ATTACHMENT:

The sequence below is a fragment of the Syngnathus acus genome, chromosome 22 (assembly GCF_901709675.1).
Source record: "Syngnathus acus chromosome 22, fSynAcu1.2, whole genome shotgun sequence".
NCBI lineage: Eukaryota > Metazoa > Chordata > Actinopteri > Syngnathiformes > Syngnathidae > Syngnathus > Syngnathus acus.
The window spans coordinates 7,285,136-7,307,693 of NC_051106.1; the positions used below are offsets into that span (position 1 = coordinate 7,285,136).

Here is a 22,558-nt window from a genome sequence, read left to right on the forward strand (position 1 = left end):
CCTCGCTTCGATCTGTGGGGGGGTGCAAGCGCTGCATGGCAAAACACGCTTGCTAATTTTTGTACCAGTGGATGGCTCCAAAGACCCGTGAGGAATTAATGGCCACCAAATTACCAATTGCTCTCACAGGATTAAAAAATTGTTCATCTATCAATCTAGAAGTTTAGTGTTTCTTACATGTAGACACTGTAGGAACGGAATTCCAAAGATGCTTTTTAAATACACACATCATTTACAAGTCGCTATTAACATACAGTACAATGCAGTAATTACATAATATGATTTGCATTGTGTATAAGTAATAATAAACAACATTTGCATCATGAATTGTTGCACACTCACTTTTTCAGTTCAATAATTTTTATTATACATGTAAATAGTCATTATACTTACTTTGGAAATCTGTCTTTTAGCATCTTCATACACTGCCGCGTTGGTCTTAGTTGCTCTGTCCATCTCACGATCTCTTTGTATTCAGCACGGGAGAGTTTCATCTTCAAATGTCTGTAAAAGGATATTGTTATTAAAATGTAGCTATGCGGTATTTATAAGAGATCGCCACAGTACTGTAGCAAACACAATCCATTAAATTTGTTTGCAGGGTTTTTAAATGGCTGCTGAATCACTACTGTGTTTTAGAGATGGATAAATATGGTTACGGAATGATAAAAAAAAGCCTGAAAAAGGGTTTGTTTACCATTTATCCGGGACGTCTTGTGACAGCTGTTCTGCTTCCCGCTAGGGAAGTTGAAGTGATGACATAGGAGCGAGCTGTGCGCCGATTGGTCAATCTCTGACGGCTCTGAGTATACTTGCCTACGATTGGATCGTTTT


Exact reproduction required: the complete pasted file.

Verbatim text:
The sequence below is a fragment of the Syngnathus acus genome, chromosome 22 (assembly GCF_901709675.1).
Source record: "Syngnathus acus chromosome 22, fSynAcu1.2, whole genome shotgun sequence".
NCBI lineage: Eukaryota > Metazoa > Chordata > Actinopteri > Syngnathiformes > Syngnathidae > Syngnathus > Syngnathus acus.
The window spans coordinates 7,285,136-7,307,693 of NC_051106.1; the positions used below are offsets into that span (position 1 = coordinate 7,285,136).

Here is a 22,558-nt window from a genome sequence, read left to right on the forward strand (position 1 = left end):
CCTCGCTTCGATCTGTGGGGGGGTGCAAGCGCTGCATGGCAAAACACGCTTGCTAATTTTTGTACCAGTGGATGGCTCCAAAGACCCGTGAGGAATTAATGGCCACCAAATTACCAATTGCTCTCACAGGATTAAAAAATTGTTCATCTATCAATCTAGAAGTTTAGTGTTTCTTACATGTAGACACTGTAGGAACGGAATTCCAAAGATGCTTTTTAAATACACACATCATTTACAAGTCGCTATTAACATACAGTACAATGCAGTAATTACATAATATGATTTGCATTGTGTATAAGTAATAATAAACAACATTTGCATCATGAATTGTTGCACACTCACTTTTTCAGTTCAATAATTTTTATTATACATGTAAATAGTCATTATACTTACTTTGGAAATCTGTCTTTTAGCATCTTCATACACTGCCGCGTTGGTCTTAGTTGCTCTGTCCATCTCACGATCTCTTTGTATTCAGCACGGGAGAGTTTCATCTTCAAATGTCTGTAAAAGGATATTGTTATTAAAATGTAGCTATGCGGTATTTATAAGAGATCGCCACAGTACTGTAGCAAACACAATCCATTAAATTTGTTTGCAGGGTTTTTAAATGGCTGCTGAATCACTACTGTGTTTTAGAGATGGATAAATATGGTTACGGAATGATAAAAAAAAGCCTGAAAAAGGGTTTGTTTACCATTTATCCGGGACGTCTTGTGACAGCTGTTCTGCTTCCCGCTAGGGAAGTTGAAGTGATGACATAGGAGCGAGCTGTGCGCCGATTGGTCAATCTCTGACGGCTCTGAGTATACTTGCCTACGATTGGATCGTTTT